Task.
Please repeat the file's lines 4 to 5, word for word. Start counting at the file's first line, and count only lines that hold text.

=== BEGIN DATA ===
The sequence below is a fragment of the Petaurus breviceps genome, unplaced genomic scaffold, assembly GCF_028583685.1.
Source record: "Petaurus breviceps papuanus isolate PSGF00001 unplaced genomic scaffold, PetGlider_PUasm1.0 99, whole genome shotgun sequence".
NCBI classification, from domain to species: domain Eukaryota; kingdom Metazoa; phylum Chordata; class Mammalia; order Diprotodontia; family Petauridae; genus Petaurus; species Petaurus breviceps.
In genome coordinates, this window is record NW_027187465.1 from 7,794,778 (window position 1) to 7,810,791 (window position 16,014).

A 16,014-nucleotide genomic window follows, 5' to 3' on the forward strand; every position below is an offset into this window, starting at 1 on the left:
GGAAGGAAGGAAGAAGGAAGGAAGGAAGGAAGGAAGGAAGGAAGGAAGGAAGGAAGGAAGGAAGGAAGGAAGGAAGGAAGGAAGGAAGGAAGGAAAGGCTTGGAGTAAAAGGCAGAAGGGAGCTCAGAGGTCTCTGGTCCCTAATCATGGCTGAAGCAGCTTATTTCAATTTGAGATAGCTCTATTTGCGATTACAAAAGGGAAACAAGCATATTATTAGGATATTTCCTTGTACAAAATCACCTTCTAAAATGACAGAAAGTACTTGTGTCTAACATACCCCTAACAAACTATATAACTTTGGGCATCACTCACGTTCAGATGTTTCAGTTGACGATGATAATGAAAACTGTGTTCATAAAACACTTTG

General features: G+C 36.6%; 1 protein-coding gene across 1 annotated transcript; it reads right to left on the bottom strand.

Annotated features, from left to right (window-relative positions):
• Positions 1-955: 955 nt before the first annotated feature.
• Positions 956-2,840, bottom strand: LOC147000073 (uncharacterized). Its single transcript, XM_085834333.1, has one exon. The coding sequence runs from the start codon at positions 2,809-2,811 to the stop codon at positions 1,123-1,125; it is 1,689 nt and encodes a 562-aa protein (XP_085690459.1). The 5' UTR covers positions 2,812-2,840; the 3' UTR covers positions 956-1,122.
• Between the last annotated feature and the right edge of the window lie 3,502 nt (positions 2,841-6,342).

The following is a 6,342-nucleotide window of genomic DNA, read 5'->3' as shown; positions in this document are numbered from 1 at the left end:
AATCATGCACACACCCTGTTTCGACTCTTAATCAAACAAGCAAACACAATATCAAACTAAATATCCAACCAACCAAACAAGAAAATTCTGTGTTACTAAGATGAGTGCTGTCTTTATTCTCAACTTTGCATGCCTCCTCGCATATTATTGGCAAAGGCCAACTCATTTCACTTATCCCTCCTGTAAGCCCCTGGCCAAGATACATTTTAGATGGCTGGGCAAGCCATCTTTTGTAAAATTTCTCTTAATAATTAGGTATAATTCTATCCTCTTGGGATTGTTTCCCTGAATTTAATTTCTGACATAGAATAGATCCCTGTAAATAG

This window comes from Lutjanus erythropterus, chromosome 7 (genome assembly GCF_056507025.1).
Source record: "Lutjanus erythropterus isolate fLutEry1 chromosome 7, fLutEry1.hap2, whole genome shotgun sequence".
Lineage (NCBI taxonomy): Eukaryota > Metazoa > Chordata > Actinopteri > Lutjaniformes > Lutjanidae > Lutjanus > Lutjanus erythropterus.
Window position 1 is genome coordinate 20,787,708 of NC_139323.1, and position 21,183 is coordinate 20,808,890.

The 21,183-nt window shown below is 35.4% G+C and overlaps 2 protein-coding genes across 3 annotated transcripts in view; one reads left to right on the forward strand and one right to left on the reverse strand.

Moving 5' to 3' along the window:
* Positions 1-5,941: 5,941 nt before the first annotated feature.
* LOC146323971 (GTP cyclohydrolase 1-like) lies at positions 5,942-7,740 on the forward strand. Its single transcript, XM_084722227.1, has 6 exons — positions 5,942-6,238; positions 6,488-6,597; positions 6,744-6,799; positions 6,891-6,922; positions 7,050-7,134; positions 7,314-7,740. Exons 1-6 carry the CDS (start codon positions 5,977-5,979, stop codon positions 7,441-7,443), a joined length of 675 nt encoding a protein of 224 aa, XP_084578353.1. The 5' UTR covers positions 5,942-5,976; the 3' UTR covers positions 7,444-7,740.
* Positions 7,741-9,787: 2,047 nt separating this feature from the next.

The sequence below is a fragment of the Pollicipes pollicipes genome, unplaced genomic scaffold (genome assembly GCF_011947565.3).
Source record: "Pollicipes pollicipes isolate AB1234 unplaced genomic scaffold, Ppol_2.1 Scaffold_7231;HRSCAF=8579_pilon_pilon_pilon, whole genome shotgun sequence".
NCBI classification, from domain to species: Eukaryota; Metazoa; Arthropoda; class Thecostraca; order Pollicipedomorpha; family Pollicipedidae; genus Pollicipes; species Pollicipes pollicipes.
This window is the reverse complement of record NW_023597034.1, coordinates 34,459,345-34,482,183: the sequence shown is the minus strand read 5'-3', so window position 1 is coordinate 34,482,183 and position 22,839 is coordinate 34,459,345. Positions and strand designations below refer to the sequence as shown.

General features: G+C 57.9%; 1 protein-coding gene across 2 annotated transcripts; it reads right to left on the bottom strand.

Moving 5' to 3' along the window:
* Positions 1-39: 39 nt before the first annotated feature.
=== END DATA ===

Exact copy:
In genome coordinates, this window is record NW_027187465.1 from 7,794,778 (window position 1) to 7,810,791 (window position 16,014).

A 16,014-nucleotide genomic window follows, 5' to 3' on the forward strand; every position below is an offset into this window, starting at 1 on the left: